NBCUniversal Signs Movie Licensing Deal With China's iQIYI

The Fast and the Furious (2001)

The first movie in the now seven-movie series was based on an article in Vibe magazine by Kenneth LiRafael. The piece, titled “Racer X,” published in May 1998, depicted the illegal street racing subculture in the late '90s. The first Universal movie grossed a worldwide total of $207 million.


The output agreement gives the Chinese video service streaming rights to all Universal Pictures movies released in Chinese cinemas "over the next few years."

Chinese online video service iQIYI and NBCUniversal have signed a licensing deal giving the Chinese company the right to stream all of Universal Pictures' forthcoming movies released theatrically in China over "the next few years."

The agreement also gives iQIYI digital rights to an undisclosed portion of Universal Pictures' back catalog. Financial terms were not revealed.

"We are pleased to expand upon our existing deal with iQIYI and partner with them to bring Universal Pictures' diverse catalog of films to their fast-growing subscriber base," said Belinda Menendez, president of NBCUniversal International Distribution & Networks.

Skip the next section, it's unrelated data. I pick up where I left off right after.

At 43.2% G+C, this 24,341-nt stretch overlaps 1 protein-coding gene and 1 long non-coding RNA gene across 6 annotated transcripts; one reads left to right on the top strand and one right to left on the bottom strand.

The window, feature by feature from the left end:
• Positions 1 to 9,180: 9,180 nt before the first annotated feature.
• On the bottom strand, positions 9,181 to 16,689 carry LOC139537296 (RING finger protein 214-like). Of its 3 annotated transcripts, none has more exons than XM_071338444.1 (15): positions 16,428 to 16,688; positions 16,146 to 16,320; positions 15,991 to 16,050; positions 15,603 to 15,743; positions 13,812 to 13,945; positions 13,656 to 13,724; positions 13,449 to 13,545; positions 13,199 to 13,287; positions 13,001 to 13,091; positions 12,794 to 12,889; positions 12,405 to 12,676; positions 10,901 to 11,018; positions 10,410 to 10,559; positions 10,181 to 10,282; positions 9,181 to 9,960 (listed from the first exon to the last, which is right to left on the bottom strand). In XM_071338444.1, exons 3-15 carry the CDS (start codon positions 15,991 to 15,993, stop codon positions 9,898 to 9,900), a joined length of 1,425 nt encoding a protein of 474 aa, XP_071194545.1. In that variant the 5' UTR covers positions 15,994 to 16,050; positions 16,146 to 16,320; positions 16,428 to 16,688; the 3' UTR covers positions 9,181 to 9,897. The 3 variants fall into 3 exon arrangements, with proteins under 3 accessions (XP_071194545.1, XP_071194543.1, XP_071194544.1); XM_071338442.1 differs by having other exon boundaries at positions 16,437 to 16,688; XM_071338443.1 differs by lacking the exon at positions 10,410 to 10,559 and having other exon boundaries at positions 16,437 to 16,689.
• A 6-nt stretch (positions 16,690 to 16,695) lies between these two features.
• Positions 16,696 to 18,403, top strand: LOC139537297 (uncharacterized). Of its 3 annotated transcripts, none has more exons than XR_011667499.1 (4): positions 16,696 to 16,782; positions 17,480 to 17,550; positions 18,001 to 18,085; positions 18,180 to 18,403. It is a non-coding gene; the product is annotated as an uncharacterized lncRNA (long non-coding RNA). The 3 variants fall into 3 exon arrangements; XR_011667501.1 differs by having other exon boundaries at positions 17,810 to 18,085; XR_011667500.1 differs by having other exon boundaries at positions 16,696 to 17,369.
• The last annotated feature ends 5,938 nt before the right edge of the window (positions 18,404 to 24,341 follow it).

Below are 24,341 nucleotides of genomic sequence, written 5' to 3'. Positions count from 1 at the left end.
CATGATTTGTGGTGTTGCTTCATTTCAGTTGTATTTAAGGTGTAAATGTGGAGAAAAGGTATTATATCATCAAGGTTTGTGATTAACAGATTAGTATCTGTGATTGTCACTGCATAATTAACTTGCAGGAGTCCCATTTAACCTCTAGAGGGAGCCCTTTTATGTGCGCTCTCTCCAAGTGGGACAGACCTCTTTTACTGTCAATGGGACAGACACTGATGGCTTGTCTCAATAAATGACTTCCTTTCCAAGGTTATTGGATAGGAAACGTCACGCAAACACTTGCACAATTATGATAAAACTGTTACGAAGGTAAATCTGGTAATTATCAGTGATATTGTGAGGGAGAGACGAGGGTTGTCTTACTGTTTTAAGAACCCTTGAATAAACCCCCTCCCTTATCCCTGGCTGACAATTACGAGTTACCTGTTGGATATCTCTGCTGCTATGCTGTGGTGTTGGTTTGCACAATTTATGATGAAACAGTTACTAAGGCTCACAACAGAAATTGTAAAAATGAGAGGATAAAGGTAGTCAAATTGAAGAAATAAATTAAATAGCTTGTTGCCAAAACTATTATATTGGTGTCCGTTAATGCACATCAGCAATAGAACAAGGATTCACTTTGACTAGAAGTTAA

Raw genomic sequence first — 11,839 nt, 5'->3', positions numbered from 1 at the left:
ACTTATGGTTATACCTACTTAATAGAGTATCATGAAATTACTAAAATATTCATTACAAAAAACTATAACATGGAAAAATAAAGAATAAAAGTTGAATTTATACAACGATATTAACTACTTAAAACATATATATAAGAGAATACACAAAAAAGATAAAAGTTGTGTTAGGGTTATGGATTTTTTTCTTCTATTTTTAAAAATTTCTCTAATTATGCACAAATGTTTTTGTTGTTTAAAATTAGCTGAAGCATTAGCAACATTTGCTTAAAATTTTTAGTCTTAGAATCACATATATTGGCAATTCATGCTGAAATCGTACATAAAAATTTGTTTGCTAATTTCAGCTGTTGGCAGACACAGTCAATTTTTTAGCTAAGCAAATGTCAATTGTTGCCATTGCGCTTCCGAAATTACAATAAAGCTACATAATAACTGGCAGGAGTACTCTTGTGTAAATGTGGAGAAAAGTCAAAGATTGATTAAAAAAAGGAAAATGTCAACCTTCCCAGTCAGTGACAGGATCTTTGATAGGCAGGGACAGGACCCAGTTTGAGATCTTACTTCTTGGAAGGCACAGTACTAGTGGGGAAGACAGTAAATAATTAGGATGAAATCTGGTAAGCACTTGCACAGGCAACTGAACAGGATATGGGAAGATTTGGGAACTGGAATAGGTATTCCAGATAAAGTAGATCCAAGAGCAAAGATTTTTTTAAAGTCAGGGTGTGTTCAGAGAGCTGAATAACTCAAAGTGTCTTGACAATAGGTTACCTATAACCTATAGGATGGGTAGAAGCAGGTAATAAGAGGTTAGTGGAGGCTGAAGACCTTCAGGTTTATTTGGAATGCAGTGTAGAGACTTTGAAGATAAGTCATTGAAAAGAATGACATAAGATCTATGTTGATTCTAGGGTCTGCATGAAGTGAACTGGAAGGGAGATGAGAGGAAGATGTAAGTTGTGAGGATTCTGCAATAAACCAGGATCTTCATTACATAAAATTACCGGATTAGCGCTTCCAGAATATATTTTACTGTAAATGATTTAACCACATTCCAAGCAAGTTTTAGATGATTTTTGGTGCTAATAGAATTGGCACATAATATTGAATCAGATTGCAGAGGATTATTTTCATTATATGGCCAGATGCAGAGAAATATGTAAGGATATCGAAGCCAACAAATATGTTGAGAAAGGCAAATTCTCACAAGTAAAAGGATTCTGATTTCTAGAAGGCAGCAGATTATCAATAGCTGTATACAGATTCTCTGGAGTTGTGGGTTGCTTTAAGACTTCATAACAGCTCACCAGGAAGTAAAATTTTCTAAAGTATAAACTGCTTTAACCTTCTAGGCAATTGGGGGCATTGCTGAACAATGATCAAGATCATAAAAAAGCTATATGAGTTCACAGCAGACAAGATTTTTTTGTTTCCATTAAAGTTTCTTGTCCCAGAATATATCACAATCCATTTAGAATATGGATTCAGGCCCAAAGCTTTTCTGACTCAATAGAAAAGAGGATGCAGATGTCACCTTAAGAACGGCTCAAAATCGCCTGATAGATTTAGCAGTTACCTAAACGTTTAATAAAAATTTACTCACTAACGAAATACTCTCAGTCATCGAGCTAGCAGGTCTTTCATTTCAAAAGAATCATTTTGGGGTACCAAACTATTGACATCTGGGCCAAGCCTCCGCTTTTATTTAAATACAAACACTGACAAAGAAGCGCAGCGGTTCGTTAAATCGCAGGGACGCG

In a statement announcing the deal, the two companies also hyped the benefits of increased online exposure in China for Universal, noting that iQIYI promoted the Fast & Furious and Jurassic Park franchise films on its services during the lead-up to the successful Chinese releases of Furious 7 and Jurassic World earlier this year.

"We are looking forward to introducing even more great films from Universal Pictures to our members through our expanded collaboration," said Xianghua Yang, senior vice president of iQIYI.

iQIYI, a subsidiary of Chinese search giant Baidu, says its video services serve 500 million monthly users and some five million paying subscribers.

The company has over 6,000 film and TV titles in its library, 2,500 of which are major Hollywood studio productions.

Earlier this month, iQIYI signed a deal with Lionsgate for rights to a package of titles including the last Hunger Games film, the next Divergent installment and action thriller Deepwater Horizon.

It also recently announced that it plans to spend half its 2016 budget on buying or producing 40 TV shows over the next year to boost its paid subscription service.

The major players in China's online video space, including Tencent and Youku Tudou, recently acquired by Alibaba, have all been pushing users to convert to paid subscription services, as online advertising in China pays little and hasn't been able to sustain the rising costs of licensed content.